Updated results from JULIET trial, tisagenlecleucel (Kymriah) in relapsed or refractory diffuse large B-cell lymphoma (DLBCL), revealed encouraging long term results
Continuing the trend of the past several years, the 2018 ASH Annual Meeting included a number of studies investigating chimeric antigen receptor (CAR) T-cell therapy in various subtypes of lymphoma.
An immunotherapy that uses a patient’s own T-cells, altered to specifically attack cancer cells and then reintroduced to the patient, CAR T-cell has shown promising early results for aggressive lymphomas that have proven resistant to other therapies.
With several years of clinical trials data now available, researchers are beginning to report both long-term results and a greater understanding of the biological mechanisms that make this therapy effective.
Updated results from the JULIET trial, testing tisagenlecleucel (Kymriah) in relapsed or refractory diffuse large B-cell lymphoma (DLBCL), revealed encouraging long term results.
Of the 99 patients who were tracked and evaluated for the main portion of the study, the overall response rate was 54 percent, with 40 percent of patients reaching a complete response (no detectable disease).
Researchers, including first author Stephen Schuster, MD, University of Pennsylvania, a founding member of LRF’s Philadelphia Lymphoma Rounds steering committee, noted that the possibility of being relapse free at six months after treatment was 66 percent, a level which stayed consistent through to 18 months (64 percent).
Additionally, the researchers observed no relapses beyond 11 months post treatment, indicating a very durable and lasting response for the patients that reach that milestone. The researchers further noted that results were consistent across all patients, such as elderly patients that report poorer prognosis on other available treatments, showing that this is an effective therapy with sustainable results for patients who may have few other options.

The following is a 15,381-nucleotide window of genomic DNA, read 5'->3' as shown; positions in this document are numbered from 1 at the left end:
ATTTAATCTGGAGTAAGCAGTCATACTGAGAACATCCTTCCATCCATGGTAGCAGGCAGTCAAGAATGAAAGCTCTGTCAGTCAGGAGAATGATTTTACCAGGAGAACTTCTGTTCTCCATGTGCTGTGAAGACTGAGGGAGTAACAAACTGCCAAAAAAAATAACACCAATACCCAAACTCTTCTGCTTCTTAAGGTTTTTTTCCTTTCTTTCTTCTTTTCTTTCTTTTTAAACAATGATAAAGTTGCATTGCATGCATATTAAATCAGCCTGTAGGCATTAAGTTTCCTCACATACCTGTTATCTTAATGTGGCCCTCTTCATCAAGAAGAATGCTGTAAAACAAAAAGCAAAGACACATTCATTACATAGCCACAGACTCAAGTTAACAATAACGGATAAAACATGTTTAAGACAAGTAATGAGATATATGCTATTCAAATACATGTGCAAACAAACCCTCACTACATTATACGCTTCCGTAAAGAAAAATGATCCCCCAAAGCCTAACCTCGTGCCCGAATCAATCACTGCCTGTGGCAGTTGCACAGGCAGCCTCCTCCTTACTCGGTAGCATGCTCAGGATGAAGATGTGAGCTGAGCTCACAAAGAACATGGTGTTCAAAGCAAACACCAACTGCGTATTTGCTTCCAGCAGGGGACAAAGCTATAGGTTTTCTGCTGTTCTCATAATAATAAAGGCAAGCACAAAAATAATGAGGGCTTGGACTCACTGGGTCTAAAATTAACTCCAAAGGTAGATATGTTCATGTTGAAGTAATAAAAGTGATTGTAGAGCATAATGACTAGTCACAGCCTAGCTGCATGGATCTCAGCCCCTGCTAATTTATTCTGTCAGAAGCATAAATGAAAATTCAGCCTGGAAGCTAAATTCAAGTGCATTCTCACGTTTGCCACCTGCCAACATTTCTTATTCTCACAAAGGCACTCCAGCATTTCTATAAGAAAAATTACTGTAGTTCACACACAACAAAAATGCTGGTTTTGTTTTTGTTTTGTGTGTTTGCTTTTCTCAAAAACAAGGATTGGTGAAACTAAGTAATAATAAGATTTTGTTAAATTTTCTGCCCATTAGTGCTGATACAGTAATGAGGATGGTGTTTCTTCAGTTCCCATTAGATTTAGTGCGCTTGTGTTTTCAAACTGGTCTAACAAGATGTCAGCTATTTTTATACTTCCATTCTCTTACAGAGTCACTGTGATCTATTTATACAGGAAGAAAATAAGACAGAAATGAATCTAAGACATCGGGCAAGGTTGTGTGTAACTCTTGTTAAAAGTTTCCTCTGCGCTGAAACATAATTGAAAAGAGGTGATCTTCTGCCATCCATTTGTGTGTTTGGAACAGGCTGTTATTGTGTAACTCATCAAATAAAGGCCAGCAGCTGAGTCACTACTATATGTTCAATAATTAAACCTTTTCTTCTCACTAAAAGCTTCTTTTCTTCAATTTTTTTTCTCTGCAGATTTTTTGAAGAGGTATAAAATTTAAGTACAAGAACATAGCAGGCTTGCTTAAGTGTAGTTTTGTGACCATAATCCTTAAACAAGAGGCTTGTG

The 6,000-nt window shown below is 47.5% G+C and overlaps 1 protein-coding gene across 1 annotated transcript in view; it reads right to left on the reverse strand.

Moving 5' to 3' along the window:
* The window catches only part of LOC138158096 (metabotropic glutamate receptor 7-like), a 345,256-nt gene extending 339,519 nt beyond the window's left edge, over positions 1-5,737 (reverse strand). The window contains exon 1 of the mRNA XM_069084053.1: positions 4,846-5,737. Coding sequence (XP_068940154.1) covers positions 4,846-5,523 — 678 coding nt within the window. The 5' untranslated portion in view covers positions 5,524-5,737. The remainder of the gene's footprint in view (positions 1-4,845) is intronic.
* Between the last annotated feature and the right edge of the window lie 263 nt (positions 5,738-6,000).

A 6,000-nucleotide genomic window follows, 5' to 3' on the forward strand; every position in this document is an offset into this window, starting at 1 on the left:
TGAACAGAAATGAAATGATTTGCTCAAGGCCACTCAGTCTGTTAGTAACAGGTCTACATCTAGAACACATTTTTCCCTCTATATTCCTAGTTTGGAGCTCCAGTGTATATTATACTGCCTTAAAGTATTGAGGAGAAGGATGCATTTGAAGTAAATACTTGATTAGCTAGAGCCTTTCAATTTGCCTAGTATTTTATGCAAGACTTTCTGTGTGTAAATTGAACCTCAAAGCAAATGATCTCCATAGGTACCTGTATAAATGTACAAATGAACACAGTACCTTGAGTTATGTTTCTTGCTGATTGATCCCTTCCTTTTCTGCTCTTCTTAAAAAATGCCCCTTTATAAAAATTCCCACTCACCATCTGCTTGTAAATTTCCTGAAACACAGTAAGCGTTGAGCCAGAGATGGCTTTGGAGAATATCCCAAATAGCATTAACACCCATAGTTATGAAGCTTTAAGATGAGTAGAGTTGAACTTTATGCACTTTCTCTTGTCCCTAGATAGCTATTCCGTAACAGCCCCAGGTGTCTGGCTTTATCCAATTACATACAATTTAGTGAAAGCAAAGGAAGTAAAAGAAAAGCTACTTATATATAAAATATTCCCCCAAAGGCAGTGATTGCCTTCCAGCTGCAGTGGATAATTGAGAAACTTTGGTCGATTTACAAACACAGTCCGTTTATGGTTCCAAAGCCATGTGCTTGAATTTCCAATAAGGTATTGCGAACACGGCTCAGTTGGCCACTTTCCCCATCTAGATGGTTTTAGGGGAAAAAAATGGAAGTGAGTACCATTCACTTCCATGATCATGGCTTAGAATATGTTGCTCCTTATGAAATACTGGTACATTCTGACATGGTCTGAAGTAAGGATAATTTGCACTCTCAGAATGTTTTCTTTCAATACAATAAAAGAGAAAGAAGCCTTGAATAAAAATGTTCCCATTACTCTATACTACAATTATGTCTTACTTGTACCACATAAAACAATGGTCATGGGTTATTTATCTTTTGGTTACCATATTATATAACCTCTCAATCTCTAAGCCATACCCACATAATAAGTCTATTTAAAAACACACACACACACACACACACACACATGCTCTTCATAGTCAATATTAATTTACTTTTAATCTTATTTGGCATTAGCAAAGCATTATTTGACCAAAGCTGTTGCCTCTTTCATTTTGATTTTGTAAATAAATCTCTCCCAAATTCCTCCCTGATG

This study also features contributions from LRF Scholar Jason Westin, MD, MD Anderson Cancer Center; and MCL Consortium member Koen van Besien, MD, PhD, Weill Cornell Medicine.
More than 80 percent of patients in ZUMA-1 trial treating DLBCL, primary mediastinal B-cell lymphoma, and transformed follicular lymphoma (FL) show response
Researchers on the ZUMA-1 trial reported two-year follow-up data for their study of axicabtagene ciloleucel (Yescarta) in large B-cell NHL. The study, which included patients with DLBCL, primary mediastinal B-cell lymphoma, and transformed follicular lymphoma (FL), reported data from 101 patients treated in late 2015 and early 2016; 84 percent of these patients achieved some response to treatment, while 58 percent had a complete response.
Researchers noted that the median group had not yet reached median overall survival (the point at which exactly 50 percent of a patient cohort has survived following treatment, a common milestone for determining the effectiveness of a therapy), and concluded that, with a media overall survival greater than two years, axicabtagene ciloleucel is a durable and effective therapy for aggressive relapsed or refractory B-cell lymphomas.
This study featured contributions from LRF Grantees Alex Herrera, MD, City of Hope; Patrick Reagan, MD, Wilmot Cancer Institute, University of Rochester; and John M. Timmerman, MD (also a current SAB member), University of California, Los Angeles David Geffen School of Medicine; as well as former SAB member Andre Goy, MD, John Theurer Cancer Center; and MCL Consortium member Ian Flinn, MD, PhD, Sarah Cannon Research Institute.
To learn more about CAR T-cell therapy, visit the CAR T-cell learning lab.
For more research news from the 2018 American Society of Hematology (ASH) Meeting, download the special ASH edition of Research Report.